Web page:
The primary structural skeleton of a tall building can be visualized as a vertical cantilever beam with its base fixed in the ground. The structure has to carry the vertical gravity loads and the lateral wind and earthquake loads. Gravity loads are caused by dead and live loads. Lateral loads tend to snap the building or topple it. The building must therefore have adequate shear and bending resistance and must not lose its vertical load-carrying capability.

    Fazlur Khan realized for the first time that as buildings became taller, there is a premium for height due to lateral loads and the demand on the structural system dramatically increased, and as a result, the total structural material consumption increases drastically (Ali, 2001). Further to this, the columns need to be even heavier towards the base to resist lateral loads. The net result is that as the building becomes taller and the buildings sway due to lateral forces becomes critical, there is a greater demand on the girders and columns that make up the rigid-frame system to carry lateral forces. The concept of premium for height is illustrated in Figure 2.

    If we assume the same bay sizes, the material quantities required for floor framing is almost the same regardless of the number of stories. The material needed for floor framing depends upon the span of the framing elements, that is, column-to-column distance and not on the building height. The quantity of materials required for resisting lateral loads, on the other hand, is even more increased and would begin to exceed other structural costs if a rigid-frame system is used for very tall structures. This calls for a structural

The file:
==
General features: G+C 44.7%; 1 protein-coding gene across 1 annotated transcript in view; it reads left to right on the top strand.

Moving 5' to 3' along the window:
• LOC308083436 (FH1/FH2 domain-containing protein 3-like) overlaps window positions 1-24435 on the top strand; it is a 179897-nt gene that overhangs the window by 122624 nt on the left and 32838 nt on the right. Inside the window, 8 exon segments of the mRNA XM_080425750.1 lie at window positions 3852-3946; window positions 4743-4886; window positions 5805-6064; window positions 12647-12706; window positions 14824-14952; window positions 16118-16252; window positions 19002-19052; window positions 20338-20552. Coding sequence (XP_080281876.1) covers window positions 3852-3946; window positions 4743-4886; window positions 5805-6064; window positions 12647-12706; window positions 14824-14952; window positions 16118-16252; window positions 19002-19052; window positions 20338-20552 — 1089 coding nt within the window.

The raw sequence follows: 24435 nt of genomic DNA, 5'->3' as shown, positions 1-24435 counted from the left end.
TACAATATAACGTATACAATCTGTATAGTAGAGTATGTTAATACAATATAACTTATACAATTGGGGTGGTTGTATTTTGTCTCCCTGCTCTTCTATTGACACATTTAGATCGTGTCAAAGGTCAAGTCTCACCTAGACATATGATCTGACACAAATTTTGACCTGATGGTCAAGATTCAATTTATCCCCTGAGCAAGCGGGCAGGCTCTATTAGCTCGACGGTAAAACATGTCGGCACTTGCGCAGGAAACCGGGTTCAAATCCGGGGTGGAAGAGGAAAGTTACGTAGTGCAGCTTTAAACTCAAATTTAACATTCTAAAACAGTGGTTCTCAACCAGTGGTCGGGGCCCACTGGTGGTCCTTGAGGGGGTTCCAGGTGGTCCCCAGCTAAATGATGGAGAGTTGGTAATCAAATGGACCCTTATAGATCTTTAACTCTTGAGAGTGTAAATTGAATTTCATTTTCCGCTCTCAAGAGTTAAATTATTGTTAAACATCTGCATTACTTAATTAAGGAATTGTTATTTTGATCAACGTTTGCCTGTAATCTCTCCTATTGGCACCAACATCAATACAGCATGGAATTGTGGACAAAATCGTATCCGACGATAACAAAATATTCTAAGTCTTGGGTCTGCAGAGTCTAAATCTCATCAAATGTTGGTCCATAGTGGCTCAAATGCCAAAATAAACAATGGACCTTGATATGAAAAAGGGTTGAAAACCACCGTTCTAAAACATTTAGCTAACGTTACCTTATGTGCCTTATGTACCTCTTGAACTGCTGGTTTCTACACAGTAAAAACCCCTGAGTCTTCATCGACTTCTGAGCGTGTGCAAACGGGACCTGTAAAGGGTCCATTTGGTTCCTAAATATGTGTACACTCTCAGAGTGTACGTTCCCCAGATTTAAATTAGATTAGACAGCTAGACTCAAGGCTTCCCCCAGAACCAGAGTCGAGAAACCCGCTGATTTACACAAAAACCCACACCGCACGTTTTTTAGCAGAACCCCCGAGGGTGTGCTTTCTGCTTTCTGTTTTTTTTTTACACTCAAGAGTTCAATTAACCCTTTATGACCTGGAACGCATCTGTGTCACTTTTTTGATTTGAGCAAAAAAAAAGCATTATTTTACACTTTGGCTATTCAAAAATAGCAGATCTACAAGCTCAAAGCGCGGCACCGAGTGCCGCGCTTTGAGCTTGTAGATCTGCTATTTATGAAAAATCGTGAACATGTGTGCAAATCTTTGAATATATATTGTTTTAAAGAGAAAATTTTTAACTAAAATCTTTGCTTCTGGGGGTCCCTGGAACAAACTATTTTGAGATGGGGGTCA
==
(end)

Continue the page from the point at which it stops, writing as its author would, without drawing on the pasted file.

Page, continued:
system that goes well beyond the simple rigid frame concept. Based on his investigations Khan argued that as the height increases beyond 10 stories, the lateral drift starts controlling the design, the stiffness rather than strength becomes the dominant factor, and the premium for height increases rapidly with the number of stories. Following this line of reasoning, Khan recognized that a hierarchy of structural systems could be categorized with respect to relative effectiveness in resisting lateral loads for buildings beyond the 20- to 30-story range (Khan, 1969).

  4. CLASSIFICATION OF SKYSCRAPERS STRUCTURAL SYSTEMS

    The Structural system of the skyscrapers can be classified in three types:

    1. Internal

    2. External

    3. Hybrid

    1. Internal: A system is categorized as an interior structure when the major part of the lateral load resisting system is located within the interior of the building. It includes mainly Rigid Frame System, Vertical Shear Truss System, Frame – Shear Truss System

      Rigid Frame System: